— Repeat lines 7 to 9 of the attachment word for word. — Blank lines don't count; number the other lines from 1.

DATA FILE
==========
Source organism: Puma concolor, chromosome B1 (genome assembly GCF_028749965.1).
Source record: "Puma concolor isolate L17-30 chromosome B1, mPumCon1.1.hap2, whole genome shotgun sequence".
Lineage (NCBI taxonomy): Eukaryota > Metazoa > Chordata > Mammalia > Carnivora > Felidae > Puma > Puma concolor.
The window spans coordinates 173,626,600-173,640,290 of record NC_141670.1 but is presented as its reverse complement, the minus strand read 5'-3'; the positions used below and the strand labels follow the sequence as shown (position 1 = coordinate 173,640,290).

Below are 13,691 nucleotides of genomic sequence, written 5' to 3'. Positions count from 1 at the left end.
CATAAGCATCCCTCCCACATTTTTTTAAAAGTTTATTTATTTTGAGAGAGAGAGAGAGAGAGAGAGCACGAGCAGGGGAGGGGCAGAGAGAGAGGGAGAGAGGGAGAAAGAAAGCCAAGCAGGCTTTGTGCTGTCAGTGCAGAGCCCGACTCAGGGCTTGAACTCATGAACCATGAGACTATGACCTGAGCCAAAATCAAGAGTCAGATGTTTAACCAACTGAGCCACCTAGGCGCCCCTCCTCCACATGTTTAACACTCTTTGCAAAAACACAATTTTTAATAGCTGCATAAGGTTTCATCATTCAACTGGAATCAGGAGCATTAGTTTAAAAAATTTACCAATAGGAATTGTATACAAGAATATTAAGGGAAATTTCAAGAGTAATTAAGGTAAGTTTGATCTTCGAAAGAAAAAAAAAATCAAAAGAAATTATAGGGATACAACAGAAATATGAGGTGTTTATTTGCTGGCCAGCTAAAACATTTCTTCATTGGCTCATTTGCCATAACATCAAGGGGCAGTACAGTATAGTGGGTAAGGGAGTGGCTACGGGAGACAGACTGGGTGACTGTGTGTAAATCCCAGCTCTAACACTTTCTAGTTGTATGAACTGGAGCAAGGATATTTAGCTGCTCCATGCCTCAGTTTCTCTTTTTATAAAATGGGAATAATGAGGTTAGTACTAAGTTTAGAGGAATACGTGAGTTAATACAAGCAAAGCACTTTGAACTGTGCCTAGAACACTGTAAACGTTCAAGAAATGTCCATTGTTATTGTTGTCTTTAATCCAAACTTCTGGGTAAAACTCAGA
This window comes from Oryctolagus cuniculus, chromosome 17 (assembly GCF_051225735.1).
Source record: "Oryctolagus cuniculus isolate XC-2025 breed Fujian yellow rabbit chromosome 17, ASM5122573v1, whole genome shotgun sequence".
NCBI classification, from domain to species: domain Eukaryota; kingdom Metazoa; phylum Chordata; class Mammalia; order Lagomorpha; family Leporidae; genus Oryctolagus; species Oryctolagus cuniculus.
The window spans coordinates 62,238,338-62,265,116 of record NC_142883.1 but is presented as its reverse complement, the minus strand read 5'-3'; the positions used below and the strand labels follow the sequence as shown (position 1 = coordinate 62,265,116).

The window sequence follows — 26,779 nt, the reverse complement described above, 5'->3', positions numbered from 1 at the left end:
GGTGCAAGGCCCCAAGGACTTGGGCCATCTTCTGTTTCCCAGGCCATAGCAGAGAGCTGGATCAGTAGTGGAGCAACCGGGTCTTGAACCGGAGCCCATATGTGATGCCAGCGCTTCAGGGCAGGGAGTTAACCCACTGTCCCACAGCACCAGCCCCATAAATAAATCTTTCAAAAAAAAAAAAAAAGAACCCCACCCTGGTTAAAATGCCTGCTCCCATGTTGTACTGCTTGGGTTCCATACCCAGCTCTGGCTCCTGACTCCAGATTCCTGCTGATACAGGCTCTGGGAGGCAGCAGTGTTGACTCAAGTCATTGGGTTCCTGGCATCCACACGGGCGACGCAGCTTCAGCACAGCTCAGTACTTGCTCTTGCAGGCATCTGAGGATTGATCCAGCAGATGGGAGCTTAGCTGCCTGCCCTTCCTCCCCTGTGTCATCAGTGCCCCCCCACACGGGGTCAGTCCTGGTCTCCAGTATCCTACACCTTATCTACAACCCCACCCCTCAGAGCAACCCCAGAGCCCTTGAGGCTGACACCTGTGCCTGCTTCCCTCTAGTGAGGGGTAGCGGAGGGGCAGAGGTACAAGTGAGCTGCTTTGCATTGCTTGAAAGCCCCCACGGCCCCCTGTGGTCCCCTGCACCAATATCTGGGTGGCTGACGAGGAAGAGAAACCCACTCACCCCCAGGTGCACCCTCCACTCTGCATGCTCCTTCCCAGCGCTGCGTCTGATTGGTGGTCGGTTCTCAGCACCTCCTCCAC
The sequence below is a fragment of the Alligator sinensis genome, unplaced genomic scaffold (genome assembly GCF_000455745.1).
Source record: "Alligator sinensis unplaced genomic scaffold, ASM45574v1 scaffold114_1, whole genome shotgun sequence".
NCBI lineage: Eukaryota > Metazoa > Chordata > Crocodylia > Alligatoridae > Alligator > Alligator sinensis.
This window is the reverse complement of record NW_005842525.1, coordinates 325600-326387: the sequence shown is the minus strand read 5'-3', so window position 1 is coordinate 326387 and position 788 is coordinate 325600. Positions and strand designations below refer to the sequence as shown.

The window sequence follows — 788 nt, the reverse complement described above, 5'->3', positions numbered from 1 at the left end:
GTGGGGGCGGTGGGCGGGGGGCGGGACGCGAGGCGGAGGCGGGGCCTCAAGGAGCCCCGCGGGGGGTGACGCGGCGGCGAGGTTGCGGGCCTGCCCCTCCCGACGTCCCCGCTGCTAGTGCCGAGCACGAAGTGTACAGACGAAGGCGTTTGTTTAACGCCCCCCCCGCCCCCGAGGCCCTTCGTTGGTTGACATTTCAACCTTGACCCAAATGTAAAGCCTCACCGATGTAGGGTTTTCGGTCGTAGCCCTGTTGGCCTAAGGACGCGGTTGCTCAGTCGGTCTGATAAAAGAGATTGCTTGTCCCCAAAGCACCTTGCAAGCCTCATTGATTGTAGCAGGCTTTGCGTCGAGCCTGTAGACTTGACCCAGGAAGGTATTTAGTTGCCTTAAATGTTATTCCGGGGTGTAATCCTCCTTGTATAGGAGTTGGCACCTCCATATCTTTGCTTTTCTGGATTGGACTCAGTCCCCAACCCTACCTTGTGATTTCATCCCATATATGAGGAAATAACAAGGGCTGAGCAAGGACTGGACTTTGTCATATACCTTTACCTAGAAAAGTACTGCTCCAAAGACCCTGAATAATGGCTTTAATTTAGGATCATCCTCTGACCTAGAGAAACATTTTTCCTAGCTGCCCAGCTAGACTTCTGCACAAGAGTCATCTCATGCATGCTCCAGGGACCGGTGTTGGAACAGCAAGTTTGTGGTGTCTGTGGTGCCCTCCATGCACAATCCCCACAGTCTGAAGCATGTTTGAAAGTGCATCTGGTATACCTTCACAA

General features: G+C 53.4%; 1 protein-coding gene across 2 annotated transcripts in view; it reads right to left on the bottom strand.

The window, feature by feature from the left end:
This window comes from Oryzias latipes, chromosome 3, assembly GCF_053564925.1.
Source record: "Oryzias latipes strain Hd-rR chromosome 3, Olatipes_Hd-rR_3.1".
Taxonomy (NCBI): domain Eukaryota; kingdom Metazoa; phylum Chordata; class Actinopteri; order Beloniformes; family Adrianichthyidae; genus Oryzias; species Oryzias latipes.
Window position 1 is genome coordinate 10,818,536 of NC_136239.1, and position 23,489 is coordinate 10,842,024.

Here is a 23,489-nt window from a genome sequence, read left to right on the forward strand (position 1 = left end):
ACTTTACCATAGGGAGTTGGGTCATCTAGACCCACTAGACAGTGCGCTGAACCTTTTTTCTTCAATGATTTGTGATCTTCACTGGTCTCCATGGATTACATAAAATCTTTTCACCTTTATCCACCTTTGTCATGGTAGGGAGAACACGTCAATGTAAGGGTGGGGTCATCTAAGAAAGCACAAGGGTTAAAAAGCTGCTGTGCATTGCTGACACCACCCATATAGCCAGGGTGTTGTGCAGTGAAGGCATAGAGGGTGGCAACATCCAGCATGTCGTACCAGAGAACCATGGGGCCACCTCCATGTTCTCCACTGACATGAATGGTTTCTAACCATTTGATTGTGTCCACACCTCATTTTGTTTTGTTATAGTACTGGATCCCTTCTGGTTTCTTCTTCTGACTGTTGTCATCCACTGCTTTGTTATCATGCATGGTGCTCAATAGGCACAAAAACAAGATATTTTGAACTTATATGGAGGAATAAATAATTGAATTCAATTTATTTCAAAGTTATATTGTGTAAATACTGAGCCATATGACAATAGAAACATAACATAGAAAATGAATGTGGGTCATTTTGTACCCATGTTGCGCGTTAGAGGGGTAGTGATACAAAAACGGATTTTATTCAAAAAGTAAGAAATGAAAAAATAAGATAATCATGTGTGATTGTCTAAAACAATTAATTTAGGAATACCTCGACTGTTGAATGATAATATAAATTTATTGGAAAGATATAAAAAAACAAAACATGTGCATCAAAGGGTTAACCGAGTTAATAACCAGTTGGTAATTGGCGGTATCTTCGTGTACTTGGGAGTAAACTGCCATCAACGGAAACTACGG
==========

This window comes from Oryctolagus cuniculus, chromosome 17 (assembly GCF_051225735.1).
Source record: "Oryctolagus cuniculus isolate XC-2025 breed Fujian yellow rabbit chromosome 17, ASM5122573v1, whole genome shotgun sequence".
NCBI classification, from domain to species: domain Eukaryota; kingdom Metazoa; phylum Chordata; class Mammalia; order Lagomorpha; family Leporidae; genus Oryctolagus; species Oryctolagus cuniculus.